David H. Koch Theater, Lincoln Center, New York, NY, October 7, 2015
Paying homage to American composers, a new program of five ballets, titled “Americana x Five” and presented as part of New York City Ballet’s fall season at Lincoln Center, covered an impressively broad range of choreographic and musical styles and moods—from classical to modern to Broadway.
Peter Martins’ “Ash” (1991)—a hyperactive athletic romp for a leading pair and four secondary couples—kick started the program with a jolt of energy. The ballet takes its title—and draws much of its unrelenting vigor—from Michael Torke’s propulsive and reiterative score. All sheer power and no emotion, “Ash” faithfully reflects Martins’ trademark style—his fondness for reappearing symmetrical structures, sharp-edge movements and frantic speed.
In the course of the ballet, the five couples crisscrossed the stage in an unstoppable rush of movement, displaying impressive stamina and toughness; it took more than solid technique for the dancers to sustain the grueling tempo of the music and physical hurdles of the choreography. Ashly Isaacs and Taylor Stanley led the excellent cast with remarkable aptitude. Dancing with grace and élan, they made the arduous steps look effortless, even elegant. The entire ensemble was in top form, spicing this vigorous exercise with youthful charm and spirit. As a result, the ballet, which in the beginning seemed like a thoroughly soulless affair, acquired its beating heart.
A sleek and sensual duet, “Sonatas and Interludes,” brought a welcome change of pace to the evening. This evanescent yet deeply evocative piece was created in 1982 by Richard Tanner to a collection of John Cage’s compositions for prepared piano. The music, gorgeously performed by Cameron Grant, was a marvel in its own right, with the warped piano sounding like a hybrid of harp and harpsichord. To accentuate the mystical intricacies of the rasping sound, Tanner, through convoluted yet beautifully-sculpted movements, conjured a wondrous world of ambiguity and suspense and populated it with just two people. Dressed in white, the luminous Sara Mearns and Amar Ramasar immersed themselves into this world, navigating through its haunting secrets with solemn poise and fortitude, their movements perfectly etched, languorous and mesmerizing. The gold lighting by Mark Stanley seductively illuminated the dancers, adding an array of striking details to the overall perception of this highly absorbing piece.
The first part of the program concluded on a gleeful note. A cheerful firecracker, Megan Fairchild, and her playfully exalted partner, Joaquin De Luz, gave it all and then some as they sailed, with wild abandon and a tambourine in hand, through the exuberant steps of George Balanchine’s lighthearted “Tarantella,” set to the music of Louis Moreau Gottschalk. Both dancers have talent, charisma and personality to boot; and they looked so irresistible dancing together that it was impossible not to surrender to sheer joy and exhilaration of their performance.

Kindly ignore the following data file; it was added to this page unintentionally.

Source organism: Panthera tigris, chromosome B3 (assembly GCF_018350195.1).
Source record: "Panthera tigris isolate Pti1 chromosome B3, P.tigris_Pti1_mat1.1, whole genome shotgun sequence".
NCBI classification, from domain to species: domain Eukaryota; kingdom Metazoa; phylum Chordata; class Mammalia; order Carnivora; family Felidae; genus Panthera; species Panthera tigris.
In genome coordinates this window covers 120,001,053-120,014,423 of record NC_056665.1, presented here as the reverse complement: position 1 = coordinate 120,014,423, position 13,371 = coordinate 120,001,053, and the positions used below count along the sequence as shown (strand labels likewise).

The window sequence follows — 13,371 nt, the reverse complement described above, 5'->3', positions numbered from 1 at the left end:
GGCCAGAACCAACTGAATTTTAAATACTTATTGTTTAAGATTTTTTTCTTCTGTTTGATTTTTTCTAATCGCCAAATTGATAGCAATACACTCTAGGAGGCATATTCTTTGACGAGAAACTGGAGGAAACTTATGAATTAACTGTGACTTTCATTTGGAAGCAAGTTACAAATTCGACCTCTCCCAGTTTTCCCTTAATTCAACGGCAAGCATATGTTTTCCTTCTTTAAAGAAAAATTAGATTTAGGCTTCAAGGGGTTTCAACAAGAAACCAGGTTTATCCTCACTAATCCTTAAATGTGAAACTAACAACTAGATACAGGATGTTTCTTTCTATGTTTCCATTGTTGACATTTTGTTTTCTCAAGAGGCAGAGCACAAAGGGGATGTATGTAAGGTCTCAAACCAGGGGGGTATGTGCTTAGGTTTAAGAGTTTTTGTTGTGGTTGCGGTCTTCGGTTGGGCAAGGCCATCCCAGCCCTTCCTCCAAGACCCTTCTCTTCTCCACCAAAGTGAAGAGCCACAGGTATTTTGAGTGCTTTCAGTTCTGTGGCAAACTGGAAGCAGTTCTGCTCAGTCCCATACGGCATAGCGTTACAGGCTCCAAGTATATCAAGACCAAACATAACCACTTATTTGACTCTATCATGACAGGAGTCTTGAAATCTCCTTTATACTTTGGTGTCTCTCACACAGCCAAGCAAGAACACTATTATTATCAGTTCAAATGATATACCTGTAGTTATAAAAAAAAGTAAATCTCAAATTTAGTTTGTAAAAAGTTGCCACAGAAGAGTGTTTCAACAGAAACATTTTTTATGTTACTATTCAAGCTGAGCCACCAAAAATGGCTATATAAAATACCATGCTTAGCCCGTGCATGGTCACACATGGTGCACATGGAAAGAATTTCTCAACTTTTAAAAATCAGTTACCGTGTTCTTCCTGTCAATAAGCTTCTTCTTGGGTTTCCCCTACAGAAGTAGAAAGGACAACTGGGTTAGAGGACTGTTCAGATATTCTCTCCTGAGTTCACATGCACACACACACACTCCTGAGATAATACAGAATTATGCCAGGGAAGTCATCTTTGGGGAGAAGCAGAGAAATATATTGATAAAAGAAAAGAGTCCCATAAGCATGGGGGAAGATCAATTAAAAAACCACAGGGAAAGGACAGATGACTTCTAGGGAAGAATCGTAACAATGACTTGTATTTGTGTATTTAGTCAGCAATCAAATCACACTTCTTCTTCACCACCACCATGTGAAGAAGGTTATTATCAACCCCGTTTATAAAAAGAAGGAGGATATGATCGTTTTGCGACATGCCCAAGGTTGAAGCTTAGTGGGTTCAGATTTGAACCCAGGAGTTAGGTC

Justin Peck’s “‘Rōdē,ō: Four Dance Episodes”—an expansive piece for a 16-member cast set to the famous score of Aaron Copland—premiered last season. I was impressed with this ballet then; and I was even more impressed with it this time. Staying true to the essence of the music, in “‘Rōdē,ō,” Peck created visual imagery that is at once sophisticated and unpretentious, lyrical and rambunctious, humorous and utterly humane. His choreography translates in abstract terms a sense of openness and freedom with feelings of camaraderie and closeness. In many ways, this ballet is a poignant rumination on everyday life as told by a young man with wisdom of someone who has lived a hundred lives.
“‘Rōdē,ō” is a stirring showcase of the company’s male power; and the collective energy of the superb cast was the key to the extraordinary success of the performance. Anthony Huxley, Daniel Ulbricht and Andrew Veyette formed a buoyant, high-flying trio in the ballet’s opening and closing sections. Taylor Stanley showed his gentle, lyrical side in the poetic quintet of the second episode, danced to the heart-rending “Corral Nocturne.”
With his inimitable wicked grin, Amar Ramasar, in the ballet’s signature move, pulled the cord from the stage to give the orchestra a visual cue for the jubilant “Hoedown.” Ramasar was the only lucky guy who got to dance with the lone girl during this imaginary rodeo, partnering with Sara Mearns in the ballet’s third section with admirable plasticity and gracefulness.
To cap the evening, the company delivered a rousing rendition of Balanchine’s “Slaughter on Tenth Avenue”—the 1968 remake of the original dance number featured in the 1936 Rodgers and Hart musical “On Your Toes.”
I have a soft spot for “Slaughter.” It’s no masterpiece, but it’s a ballet that unfailingly puts a smile on my face, no matter how many times I’ve seen it. A mélange of humor and horror, it’s a hilarious spoof on gangster movies and backstage jealousy. This comic melodrama takes place in a shabby night club and boasts the most unusual opening act in all ballet: a disgruntled dancer hires an assassin to eliminate his competitor in a love triangle in a cunningly revengeful plot. Yet the main story here revolves around a kindhearted hoofer who falls in love with the club’s sexy stripper who saves his life in the ballet’s surprising finale.
Sporting a shimmering fringed dress, the alluring Teresa Reichlen was a glamorous-looking, high-kicking Striptease Girl; but it was Robert Fairchild as the lovelorn Hoofer who ultimately won the affection of the audience. With loads of charm and a proper Broadway swagger, he tapped his way away from imminent death to happily-ever-after, channeling with wholehearted abandon and uncontainable passion his inner Gene Kelly.
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